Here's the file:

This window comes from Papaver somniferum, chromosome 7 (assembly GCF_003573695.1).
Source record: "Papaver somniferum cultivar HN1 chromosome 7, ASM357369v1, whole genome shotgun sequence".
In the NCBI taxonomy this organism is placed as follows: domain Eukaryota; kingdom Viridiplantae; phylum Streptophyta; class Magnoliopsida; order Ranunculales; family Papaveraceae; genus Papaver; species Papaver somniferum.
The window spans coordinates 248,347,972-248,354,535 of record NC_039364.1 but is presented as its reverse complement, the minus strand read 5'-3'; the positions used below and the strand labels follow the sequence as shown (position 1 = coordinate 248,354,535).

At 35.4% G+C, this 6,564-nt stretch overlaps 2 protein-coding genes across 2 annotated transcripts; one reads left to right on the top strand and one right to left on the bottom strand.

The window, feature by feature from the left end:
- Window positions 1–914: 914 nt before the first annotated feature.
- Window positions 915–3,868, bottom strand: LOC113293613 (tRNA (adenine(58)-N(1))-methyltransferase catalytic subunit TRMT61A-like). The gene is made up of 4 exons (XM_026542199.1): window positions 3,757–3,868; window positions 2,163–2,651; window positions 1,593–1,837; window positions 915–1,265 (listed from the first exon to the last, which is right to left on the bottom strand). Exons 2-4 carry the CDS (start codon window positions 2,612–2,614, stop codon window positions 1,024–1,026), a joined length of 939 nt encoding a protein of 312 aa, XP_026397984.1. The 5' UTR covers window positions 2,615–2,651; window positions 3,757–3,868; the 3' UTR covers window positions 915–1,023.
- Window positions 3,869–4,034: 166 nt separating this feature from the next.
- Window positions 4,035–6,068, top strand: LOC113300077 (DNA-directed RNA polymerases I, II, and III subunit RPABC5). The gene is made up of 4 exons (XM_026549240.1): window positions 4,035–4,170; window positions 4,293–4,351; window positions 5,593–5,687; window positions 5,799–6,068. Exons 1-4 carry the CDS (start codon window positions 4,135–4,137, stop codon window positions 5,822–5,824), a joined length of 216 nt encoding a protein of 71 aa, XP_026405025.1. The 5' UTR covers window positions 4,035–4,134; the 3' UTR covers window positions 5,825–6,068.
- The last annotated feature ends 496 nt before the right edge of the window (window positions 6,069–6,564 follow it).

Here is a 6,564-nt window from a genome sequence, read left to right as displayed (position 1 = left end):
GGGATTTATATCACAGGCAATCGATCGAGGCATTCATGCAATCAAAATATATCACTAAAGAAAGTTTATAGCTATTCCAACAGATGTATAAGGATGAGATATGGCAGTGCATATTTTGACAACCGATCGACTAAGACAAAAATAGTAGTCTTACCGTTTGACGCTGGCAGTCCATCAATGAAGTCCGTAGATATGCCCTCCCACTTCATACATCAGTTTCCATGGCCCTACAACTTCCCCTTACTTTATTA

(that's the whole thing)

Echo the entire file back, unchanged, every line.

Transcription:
This window comes from Papaver somniferum, chromosome 7 (assembly GCF_003573695.1).
Source record: "Papaver somniferum cultivar HN1 chromosome 7, ASM357369v1, whole genome shotgun sequence".
In the NCBI taxonomy this organism is placed as follows: domain Eukaryota; kingdom Viridiplantae; phylum Streptophyta; class Magnoliopsida; order Ranunculales; family Papaveraceae; genus Papaver; species Papaver somniferum.
The window spans coordinates 248,347,972-248,354,535 of record NC_039364.1 but is presented as its reverse complement, the minus strand read 5'-3'; the positions used below and the strand labels follow the sequence as shown (position 1 = coordinate 248,354,535).

At 35.4% G+C, this 6,564-nt stretch overlaps 2 protein-coding genes across 2 annotated transcripts; one reads left to right on the top strand and one right to left on the bottom strand.

The window, feature by feature from the left end:
- Window positions 1–914: 914 nt before the first annotated feature.
- Window positions 915–3,868, bottom strand: LOC113293613 (tRNA (adenine(58)-N(1))-methyltransferase catalytic subunit TRMT61A-like). The gene is made up of 4 exons (XM_026542199.1): window positions 3,757–3,868; window positions 2,163–2,651; window positions 1,593–1,837; window positions 915–1,265 (listed from the first exon to the last, which is right to left on the bottom strand). Exons 2-4 carry the CDS (start codon window positions 2,612–2,614, stop codon window positions 1,024–1,026), a joined length of 939 nt encoding a protein of 312 aa, XP_026397984.1. The 5' UTR covers window positions 2,615–2,651; window positions 3,757–3,868; the 3' UTR covers window positions 915–1,023.
- Window positions 3,869–4,034: 166 nt separating this feature from the next.
- Window positions 4,035–6,068, top strand: LOC113300077 (DNA-directed RNA polymerases I, II, and III subunit RPABC5). The gene is made up of 4 exons (XM_026549240.1): window positions 4,035–4,170; window positions 4,293–4,351; window positions 5,593–5,687; window positions 5,799–6,068. Exons 1-4 carry the CDS (start codon window positions 4,135–4,137, stop codon window positions 5,822–5,824), a joined length of 216 nt encoding a protein of 71 aa, XP_026405025.1. The 5' UTR covers window positions 4,035–4,134; the 3' UTR covers window positions 5,825–6,068.
- The last annotated feature ends 496 nt before the right edge of the window (window positions 6,069–6,564 follow it).

Here is a 6,564-nt window from a genome sequence, read left to right as displayed (position 1 = left end):
GGGATTTATATCACAGGCAATCGATCGAGGCATTCATGCAATCAAAATATATCACTAAAGAAAGTTTATAGCTATTCCAACAGATGTATAAGGATGAGATATGGCAGTGCATATTTTGACAACCGATCGACTAAGACAAAAATAGTAGTCTTACCGTTTGACGCTGGCAGTCCATCAATGAAGTCCGTAGATATGCCCTCCCACTTCATACATCAGTTTCCATGGCCCTACAACTTCCCCTTACTTTATTA